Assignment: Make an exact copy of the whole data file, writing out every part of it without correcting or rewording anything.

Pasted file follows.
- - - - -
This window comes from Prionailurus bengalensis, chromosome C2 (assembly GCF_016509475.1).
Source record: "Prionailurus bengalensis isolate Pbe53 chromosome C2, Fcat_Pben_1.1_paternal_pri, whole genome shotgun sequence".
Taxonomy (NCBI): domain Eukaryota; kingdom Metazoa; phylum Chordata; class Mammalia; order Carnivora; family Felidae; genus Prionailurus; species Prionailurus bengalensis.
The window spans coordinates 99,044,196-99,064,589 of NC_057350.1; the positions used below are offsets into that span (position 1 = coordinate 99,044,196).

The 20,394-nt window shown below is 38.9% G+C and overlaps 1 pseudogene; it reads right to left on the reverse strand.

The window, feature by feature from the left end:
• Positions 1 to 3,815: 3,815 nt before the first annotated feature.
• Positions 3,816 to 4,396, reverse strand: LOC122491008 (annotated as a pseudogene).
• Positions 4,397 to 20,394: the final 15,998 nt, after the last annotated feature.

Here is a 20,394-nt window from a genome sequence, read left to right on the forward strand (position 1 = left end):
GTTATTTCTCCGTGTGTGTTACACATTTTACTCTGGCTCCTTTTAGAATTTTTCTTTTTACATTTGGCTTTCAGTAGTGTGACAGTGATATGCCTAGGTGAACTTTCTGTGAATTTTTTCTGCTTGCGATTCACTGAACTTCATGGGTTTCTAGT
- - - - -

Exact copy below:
This window comes from Prionailurus bengalensis, chromosome C2 (assembly GCF_016509475.1).
Source record: "Prionailurus bengalensis isolate Pbe53 chromosome C2, Fcat_Pben_1.1_paternal_pri, whole genome shotgun sequence".
Taxonomy (NCBI): domain Eukaryota; kingdom Metazoa; phylum Chordata; class Mammalia; order Carnivora; family Felidae; genus Prionailurus; species Prionailurus bengalensis.
The window spans coordinates 99,044,196-99,064,589 of NC_057350.1; the positions used below are offsets into that span (position 1 = coordinate 99,044,196).

The 20,394-nt window shown below is 38.9% G+C and overlaps 1 pseudogene; it reads right to left on the reverse strand.

The window, feature by feature from the left end:
• Positions 1 to 3,815: 3,815 nt before the first annotated feature.
• Positions 3,816 to 4,396, reverse strand: LOC122491008 (annotated as a pseudogene).
• Positions 4,397 to 20,394: the final 15,998 nt, after the last annotated feature.

Here is a 20,394-nt window from a genome sequence, read left to right on the forward strand (position 1 = left end):
GTTATTTCTCCGTGTGTGTTACACATTTTACTCTGGCTCCTTTTAGAATTTTTCTTTTTACATTTGGCTTTCAGTAGTGTGACAGTGATATGCCTAGGTGAACTTTCTGTGAATTTTTTCTGCTTGCGATTCACTGAACTTCATGGGTTTCTAGT